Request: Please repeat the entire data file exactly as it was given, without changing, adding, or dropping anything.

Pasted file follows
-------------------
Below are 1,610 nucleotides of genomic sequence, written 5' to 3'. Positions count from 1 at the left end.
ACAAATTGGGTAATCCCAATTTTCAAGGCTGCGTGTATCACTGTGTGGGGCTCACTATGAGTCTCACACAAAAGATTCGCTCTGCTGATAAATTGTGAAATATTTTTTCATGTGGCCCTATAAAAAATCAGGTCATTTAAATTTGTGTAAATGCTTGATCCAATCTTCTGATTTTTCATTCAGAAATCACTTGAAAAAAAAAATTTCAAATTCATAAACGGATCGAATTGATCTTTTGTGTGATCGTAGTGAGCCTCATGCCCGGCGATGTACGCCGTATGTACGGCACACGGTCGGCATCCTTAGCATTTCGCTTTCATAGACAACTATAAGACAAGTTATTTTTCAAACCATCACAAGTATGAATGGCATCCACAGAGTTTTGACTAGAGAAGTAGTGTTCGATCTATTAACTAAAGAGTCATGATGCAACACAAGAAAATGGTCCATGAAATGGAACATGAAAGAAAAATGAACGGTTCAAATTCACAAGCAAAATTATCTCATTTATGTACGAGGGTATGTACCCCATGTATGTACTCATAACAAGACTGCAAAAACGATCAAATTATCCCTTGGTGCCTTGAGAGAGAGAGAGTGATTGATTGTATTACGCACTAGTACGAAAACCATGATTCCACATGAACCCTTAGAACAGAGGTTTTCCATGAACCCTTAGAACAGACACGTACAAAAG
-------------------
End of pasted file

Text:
Below are 1,610 nucleotides of genomic sequence, written 5' to 3'. Positions count from 1 at the left end.
ACAAATTGGGTAATCCCAATTTTCAAGGCTGCGTGTATCACTGTGTGGGGCTCACTATGAGTCTCACACAAAAGATTCGCTCTGCTGATAAATTGTGAAATATTTTTTCATGTGGCCCTATAAAAAATCAGGTCATTTAAATTTGTGTAAATGCTTGATCCAATCTTCTGATTTTTCATTCAGAAATCACTTGAAAAAAAAAATTTCAAATTCATAAACGGATCGAATTGATCTTTTGTGTGATCGTAGTGAGCCTCATGCCCGGCGATGTACGCCGTATGTACGGCACACGGTCGGCATCCTTAGCATTTCGCTTTCATAGACAACTATAAGACAAGTTATTTTTCAAACCATCACAAGTATGAATGGCATCCACAGAGTTTTGACTAGAGAAGTAGTGTTCGATCTATTAACTAAAGAGTCATGATGCAACACAAGAAAATGGTCCATGAAATGGAACATGAAAGAAAAATGAACGGTTCAAATTCACAAGCAAAATTATCTCATTTATGTACGAGGGTATGTACCCCATGTATGTACTCATAACAAGACTGCAAAAACGATCAAATTATCCCTTGGTGCCTTGAGAGAGAGAGAGTGATTGATTGTATTACGCACTAGTACGAAAACCATGATTCCACATGAACCCTTAGAACAGAGGTTTTCCATGAACCCTTAGAACAGACACGTACAAAAG